Posts Tagged ‘debugging’

Setting up Pretty Printers in GDB

July 2nd, 2014 No comments

There’s an official page on gcc website: And here is how to set up it under Ubuntu.

Under Ubuntu 12.04(Precise), simply install the libstdc++6 debug package. It includes the python script for pretty printers:

# sudo apt-get install libstdc++6-4.6-dbg

Create a .gdbinit file in your home directory, with the content:

import sys
sys.path.insert(0, '/usr/share/gcc-4.6/python')
from libstdcxx.v6.printers import register_libstdcxx_printers
register_libstdcxx_printers (None)

My test program looks like:

#include <string>
#include <vector>
using namespace std;

int main()
    string s = "test";
    vector<int> vi;
    return 0;

Build it with debugging enabled(-g):

# g++ -g test.cpp -o test

Debug it with GDB:

# gdb -q test 
Reading symbols from /home/gonwan/test...done.
(gdb) b 12
Breakpoint 1 at 0x8048842: file test.cpp, line 12.
(gdb) r
Starting program: /home/gonwan/test 

Breakpoint 1, main () at test.cpp:12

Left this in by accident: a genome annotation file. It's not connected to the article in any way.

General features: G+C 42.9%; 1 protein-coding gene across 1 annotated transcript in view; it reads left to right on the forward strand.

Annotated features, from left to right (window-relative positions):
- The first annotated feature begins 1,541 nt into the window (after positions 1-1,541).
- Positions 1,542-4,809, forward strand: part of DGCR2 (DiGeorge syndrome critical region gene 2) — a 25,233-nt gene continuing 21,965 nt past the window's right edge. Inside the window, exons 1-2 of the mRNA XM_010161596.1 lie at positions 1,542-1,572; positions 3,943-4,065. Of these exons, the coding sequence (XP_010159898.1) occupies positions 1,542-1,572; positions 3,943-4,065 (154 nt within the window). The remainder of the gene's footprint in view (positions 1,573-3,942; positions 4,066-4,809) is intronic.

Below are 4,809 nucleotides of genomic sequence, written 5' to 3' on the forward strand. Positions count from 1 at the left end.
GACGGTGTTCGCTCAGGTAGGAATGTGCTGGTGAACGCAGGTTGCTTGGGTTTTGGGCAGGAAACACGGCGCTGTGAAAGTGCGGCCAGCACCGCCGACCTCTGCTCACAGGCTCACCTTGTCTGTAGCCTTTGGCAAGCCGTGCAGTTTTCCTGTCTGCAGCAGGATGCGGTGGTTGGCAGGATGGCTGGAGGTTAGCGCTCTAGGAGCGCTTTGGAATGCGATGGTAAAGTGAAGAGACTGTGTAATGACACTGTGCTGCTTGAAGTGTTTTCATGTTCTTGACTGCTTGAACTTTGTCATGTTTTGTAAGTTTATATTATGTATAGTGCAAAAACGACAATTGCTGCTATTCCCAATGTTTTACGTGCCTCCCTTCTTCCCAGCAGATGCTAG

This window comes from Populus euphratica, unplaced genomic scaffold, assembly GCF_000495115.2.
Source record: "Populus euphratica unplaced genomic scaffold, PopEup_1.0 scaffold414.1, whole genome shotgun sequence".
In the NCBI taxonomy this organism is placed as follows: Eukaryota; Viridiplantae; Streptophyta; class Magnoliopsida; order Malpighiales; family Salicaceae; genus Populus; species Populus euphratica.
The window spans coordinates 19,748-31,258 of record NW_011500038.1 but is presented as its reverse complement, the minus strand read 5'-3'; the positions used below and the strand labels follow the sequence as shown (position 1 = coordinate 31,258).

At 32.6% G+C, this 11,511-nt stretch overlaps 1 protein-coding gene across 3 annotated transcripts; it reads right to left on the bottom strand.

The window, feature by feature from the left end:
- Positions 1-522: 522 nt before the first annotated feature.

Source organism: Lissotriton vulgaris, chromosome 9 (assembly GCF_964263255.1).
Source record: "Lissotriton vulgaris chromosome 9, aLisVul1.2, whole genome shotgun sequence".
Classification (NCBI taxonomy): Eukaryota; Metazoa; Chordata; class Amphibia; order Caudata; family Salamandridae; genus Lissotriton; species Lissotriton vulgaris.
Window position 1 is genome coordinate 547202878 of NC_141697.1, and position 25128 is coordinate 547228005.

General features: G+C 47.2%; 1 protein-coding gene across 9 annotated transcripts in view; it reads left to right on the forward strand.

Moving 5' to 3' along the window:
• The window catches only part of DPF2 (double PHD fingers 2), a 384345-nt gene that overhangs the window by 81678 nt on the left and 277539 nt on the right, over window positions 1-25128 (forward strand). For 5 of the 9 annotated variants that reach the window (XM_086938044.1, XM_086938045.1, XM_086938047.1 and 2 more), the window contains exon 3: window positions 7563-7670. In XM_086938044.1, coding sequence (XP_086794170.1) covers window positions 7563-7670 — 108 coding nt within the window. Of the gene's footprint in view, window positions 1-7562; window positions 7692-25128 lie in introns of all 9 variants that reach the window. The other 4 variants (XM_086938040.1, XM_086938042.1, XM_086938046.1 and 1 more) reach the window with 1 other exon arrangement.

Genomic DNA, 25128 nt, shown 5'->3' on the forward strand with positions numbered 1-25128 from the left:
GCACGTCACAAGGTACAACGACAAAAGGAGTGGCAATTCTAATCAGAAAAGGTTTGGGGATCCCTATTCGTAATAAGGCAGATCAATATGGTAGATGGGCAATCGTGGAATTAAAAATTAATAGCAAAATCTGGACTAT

12	    return 0;
(gdb) p s
$1 = "test"
(gdb) p vi
$2 = std::vector of length 3, capacity 4 = {1, 2, 3}

Without pretty printers, the output is tedious and hard to understand:

$ gdb -q test 
Reading symbols from /home/gonwan/test...done.
(gdb) set print pretty
(gdb) b 12
Breakpoint 1 at 0x8048842: file test.cpp, line 12.
(gdb) r
Starting program: /home/gonwan/test 

Breakpoint 1, main () at test.cpp:12
12	    return 0;
(gdb) p s
$1 = {
  static npos = <optimized out>, 
  _M_dataplus = {
    <std::allocator<char>> = {
      <__gnu_cxx::new_allocator<char>> = {<No data fields>}, <No data fields>}, 
    members of std::basic_string<char, std::char_traits<char>, std::allocator<char> >::_Alloc_hider: 
    _M_p = 0x804c014 "test"
(gdb) p vi
$2 = {
  <std::_Vector_base<int, std::allocator<int> >> = {
    _M_impl = {
      <std::allocator<int>> = {
        <__gnu_cxx::new_allocator<int>> = {<No data fields>}, <No data fields>}, 
      members of std::_Vector_base<int, std::allocator<int> >::_Vector_impl: 
      _M_start = 0x804c040, 
      _M_finish = 0x804c04c, 
      _M_end_of_storage = 0x804c050
  }, <No data fields>}

Under Ubuntu 14.04(Trusty), the 4.8 version of debug package should be installed: